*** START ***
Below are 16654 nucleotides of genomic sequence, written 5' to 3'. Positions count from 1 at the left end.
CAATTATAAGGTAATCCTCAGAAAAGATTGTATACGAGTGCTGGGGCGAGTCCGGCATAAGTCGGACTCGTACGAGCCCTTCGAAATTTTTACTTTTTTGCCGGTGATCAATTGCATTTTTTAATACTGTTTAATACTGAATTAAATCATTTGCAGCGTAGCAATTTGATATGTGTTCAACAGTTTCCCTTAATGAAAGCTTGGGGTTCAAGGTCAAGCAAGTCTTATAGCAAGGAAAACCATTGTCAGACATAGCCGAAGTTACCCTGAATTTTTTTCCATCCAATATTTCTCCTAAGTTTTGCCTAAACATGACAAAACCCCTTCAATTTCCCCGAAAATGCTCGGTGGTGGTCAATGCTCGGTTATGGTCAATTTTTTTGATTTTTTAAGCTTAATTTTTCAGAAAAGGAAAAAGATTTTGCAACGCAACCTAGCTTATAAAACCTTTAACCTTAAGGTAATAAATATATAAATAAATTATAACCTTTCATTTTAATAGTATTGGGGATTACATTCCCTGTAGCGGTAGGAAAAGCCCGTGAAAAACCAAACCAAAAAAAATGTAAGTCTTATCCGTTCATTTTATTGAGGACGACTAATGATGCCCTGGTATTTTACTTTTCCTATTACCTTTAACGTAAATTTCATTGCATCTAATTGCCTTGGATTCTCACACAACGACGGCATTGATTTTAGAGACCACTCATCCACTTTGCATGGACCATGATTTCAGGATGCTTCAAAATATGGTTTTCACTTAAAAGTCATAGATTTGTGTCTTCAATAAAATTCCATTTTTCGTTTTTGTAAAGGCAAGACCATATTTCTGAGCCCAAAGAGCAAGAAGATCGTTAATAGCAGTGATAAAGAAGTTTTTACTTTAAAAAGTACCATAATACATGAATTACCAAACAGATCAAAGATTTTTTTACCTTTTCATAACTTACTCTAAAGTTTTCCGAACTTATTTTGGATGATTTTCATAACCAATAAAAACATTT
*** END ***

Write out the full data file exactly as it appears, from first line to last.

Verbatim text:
Below are 16654 nucleotides of genomic sequence, written 5' to 3'. Positions count from 1 at the left end.
CAATTATAAGGTAATCCTCAGAAAAGATTGTATACGAGTGCTGGGGCGAGTCCGGCATAAGTCGGACTCGTACGAGCCCTTCGAAATTTTTACTTTTTTGCCGGTGATCAATTGCATTTTTTAATACTGTTTAATACTGAATTAAATCATTTGCAGCGTAGCAATTTGATATGTGTTCAACAGTTTCCCTTAATGAAAGCTTGGGGTTCAAGGTCAAGCAAGTCTTATAGCAAGGAAAACCATTGTCAGACATAGCCGAAGTTACCCTGAATTTTTTTCCATCCAATATTTCTCCTAAGTTTTGCCTAAACATGACAAAACCCCTTCAATTTCCCCGAAAATGCTCGGTGGTGGTCAATGCTCGGTTATGGTCAATTTTTTTGATTTTTTAAGCTTAATTTTTCAGAAAAGGAAAAAGATTTTGCAACGCAACCTAGCTTATAAAACCTTTAACCTTAAGGTAATAAATATATAAATAAATTATAACCTTTCATTTTAATAGTATTGGGGATTACATTCCCTGTAGCGGTAGGAAAAGCCCGTGAAAAACCAAACCAAAAAAAATGTAAGTCTTATCCGTTCATTTTATTGAGGACGACTAATGATGCCCTGGTATTTTACTTTTCCTATTACCTTTAACGTAAATTTCATTGCATCTAATTGCCTTGGATTCTCACACAACGACGGCATTGATTTTAGAGACCACTCATCCACTTTGCATGGACCATGATTTCAGGATGCTTCAAAATATGGTTTTCACTTAAAAGTCATAGATTTGTGTCTTCAATAAAATTCCATTTTTCGTTTTTGTAAAGGCAAGACCATATTTCTGAGCCCAAAGAGCAAGAAGATCGTTAATAGCAGTGATAAAGAAGTTTTTACTTTAAAAAGTACCATAATACATGAATTACCAAACAGATCAAAGATTTTTTTACCTTTTCATAACTTACTCTAAAGTTTTCCGAACTTATTTTGGATGATTTTCATAACCAATAAAAACATTT